Table of Contents
- Australian Economy Poised to Race Ahead
a. COVID-19 Fiscal Stimulus as a % of GDP
b. Economic Growth Forecast 2021 - 2025
c. Unemployment Rate and Domestic Demand
d. Unemployment Rate Forecast
- What About the China – Australia Tensions?
a. Australian Iron Ore Export Picking up Slack from Other Exports
- Outperforming Outperformer
a. Quarterly GDP Growth Rate
b. 3Q 2020 Data Release
- Robust Metals and Mining Prices
a. Metals and Mining Price Assumptions
- Rebound in Tourism Contribution
a. Industry Level Payrolls
b. Queensland – Total Visitors (Millions)
- Brisbane Gets Secular Growth Boost From Infrastructure
Australian Economy Poised to Race Ahead
As the curtains are drawn on a tumultuous 2020, Australia stands out as a small elite of countries that has handled both the pandemic and its economic fallouts impressively. The confluence of firm leadership, nation-state capability, social cohesion and public culture ushered Australia into the post-pandemic cycle faster than many other envious countries. An earlier emergence from containment measures, in addition to the speed and scale (Figure 1) of the government’s fiscal response have laid the foundation for economic outperformance going forward. Forecasts from Oxford Economics place Australia on a firmer recovery trajectory over the next five years (Figure 2).
Figure 1: COVID-19 Fiscal Stimulus as a % of GDP
Figure 2: Economic Growth Forecast 2021 - 2025
It is important to note that more than just being an economic barometer, people feel the pulse of the economy through the jobs market rather than GDP. On this front, the labour market has proven to be much more resilient than historical data would suggest (Figure 3). Where unemployment rate (inverted) used to track domestic demand closely, the government’s aggressive policy response – a cocktail of unprecedented fiscal spending and record-low interest rates – proved effective in stemming the shedding of jobs. This prompted the RBA (Royal Bank of Australia) and J.P. Morgan (Figure 4) to significantly revise their unemployment rate forecasts to reflect a markedly shallower peak. Hearteningly, latest 3Q data showed gross operating surplus or business profits rose again, up 3.9% to be a staggering 18.2% higher than a year ago.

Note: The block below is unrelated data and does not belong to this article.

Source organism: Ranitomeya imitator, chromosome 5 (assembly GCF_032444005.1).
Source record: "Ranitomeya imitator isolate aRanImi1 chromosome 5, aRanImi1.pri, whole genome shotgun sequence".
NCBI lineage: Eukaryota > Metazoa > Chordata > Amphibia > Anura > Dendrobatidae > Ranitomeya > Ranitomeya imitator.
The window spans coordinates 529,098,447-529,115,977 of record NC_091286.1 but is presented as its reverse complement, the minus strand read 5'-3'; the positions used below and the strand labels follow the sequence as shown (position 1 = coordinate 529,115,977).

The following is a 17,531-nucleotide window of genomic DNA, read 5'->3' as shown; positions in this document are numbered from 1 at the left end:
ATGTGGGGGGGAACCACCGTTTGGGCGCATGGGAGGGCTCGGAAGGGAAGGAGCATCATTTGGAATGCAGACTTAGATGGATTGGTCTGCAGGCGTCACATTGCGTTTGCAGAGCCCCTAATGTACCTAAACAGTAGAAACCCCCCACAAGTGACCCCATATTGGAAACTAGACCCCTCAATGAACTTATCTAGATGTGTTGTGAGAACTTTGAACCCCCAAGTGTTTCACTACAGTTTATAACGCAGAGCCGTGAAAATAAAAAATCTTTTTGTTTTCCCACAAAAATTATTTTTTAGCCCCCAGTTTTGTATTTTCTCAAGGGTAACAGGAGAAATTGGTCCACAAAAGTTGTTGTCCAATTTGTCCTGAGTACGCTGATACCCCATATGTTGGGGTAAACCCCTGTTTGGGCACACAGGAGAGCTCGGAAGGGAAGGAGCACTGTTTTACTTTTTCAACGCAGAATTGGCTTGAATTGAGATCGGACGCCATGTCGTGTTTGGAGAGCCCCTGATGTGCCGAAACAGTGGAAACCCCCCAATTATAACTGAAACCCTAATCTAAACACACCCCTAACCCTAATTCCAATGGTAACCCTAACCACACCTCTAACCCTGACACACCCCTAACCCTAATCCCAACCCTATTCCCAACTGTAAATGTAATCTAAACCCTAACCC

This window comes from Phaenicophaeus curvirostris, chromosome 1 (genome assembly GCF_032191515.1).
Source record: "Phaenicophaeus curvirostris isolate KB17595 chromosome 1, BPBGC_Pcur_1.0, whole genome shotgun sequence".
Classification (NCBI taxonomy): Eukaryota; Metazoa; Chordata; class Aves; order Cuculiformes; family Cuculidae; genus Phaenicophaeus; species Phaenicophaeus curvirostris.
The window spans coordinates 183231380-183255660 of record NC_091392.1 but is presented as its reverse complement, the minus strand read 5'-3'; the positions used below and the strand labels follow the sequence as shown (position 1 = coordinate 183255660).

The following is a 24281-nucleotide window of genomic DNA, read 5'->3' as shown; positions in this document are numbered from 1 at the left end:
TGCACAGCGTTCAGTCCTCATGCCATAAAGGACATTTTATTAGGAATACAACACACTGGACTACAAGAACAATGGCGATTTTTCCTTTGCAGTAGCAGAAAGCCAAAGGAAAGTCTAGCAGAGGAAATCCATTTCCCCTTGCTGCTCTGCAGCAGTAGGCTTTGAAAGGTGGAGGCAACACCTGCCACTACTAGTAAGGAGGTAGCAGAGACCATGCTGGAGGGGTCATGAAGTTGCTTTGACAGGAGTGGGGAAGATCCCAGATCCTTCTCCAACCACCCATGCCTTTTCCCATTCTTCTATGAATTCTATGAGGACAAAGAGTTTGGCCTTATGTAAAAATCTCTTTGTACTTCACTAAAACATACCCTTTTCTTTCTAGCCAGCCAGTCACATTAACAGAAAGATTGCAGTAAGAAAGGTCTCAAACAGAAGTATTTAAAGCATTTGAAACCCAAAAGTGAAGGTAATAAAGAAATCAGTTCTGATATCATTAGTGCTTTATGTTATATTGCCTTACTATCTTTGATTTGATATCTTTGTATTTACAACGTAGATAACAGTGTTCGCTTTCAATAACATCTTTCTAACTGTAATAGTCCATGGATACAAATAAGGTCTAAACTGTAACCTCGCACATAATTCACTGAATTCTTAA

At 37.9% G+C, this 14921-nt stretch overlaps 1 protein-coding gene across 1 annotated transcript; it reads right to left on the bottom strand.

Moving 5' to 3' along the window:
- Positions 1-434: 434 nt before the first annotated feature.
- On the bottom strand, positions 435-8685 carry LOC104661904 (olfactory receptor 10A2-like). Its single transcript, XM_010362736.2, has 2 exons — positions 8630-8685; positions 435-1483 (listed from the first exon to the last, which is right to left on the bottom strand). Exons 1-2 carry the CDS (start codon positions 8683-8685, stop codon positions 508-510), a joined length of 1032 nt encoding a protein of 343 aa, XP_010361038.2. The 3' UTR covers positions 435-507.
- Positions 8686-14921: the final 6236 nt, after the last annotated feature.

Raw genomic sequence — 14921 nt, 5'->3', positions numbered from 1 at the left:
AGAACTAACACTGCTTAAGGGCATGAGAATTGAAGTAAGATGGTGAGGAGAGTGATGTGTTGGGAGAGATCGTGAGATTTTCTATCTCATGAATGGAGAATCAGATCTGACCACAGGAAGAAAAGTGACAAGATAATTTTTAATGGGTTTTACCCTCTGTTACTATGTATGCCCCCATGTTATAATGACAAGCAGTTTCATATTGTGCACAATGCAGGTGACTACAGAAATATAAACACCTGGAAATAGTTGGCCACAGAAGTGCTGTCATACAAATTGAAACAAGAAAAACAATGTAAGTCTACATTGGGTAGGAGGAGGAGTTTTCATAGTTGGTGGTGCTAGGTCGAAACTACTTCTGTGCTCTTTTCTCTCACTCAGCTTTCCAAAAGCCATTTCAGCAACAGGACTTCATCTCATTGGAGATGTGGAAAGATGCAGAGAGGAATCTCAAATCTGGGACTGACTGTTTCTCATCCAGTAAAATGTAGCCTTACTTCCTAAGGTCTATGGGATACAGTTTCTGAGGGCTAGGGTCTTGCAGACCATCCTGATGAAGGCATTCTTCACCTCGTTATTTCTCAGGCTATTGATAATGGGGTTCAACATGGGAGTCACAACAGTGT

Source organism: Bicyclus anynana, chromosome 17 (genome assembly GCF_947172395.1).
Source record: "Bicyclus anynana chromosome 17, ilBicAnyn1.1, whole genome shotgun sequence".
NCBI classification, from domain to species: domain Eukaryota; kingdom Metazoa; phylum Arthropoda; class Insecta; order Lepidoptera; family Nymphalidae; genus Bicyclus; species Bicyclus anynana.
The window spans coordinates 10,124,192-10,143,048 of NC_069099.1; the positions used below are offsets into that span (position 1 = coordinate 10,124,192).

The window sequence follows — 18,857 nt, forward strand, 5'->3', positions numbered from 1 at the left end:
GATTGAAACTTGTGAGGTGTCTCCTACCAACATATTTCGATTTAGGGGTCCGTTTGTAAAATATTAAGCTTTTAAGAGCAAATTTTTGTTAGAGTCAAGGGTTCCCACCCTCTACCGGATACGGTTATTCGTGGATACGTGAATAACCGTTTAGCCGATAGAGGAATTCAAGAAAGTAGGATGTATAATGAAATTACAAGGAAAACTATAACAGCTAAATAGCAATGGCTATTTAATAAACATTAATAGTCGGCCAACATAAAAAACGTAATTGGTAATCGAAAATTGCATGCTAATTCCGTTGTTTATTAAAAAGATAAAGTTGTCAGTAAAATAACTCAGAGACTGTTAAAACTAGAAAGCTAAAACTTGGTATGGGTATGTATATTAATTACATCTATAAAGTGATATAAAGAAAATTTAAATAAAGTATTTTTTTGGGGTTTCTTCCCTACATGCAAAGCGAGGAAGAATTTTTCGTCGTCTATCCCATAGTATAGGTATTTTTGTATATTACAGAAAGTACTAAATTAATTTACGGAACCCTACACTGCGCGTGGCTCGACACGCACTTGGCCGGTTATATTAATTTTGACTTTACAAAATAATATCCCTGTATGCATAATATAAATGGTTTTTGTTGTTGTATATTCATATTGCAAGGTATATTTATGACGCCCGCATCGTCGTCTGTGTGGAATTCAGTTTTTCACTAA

Figure 3: Unemployment Rate and Domestic Demand
Figure 4: Unemployment Rate Forecast
What About the China – Australia Tensions?
Just this past week, Nomura joined the chorus to upgrade Australia’s growth forecast. Yet all this growing optimism stands seemingly in contrast to tension that continues to seethe between Australia and China, its largest export destination. With China levelling trade barriers at an increasing range of Australian exports – beef, barley, seafood, wine etc. – the improved forecasts by economists appear counter-intuitive.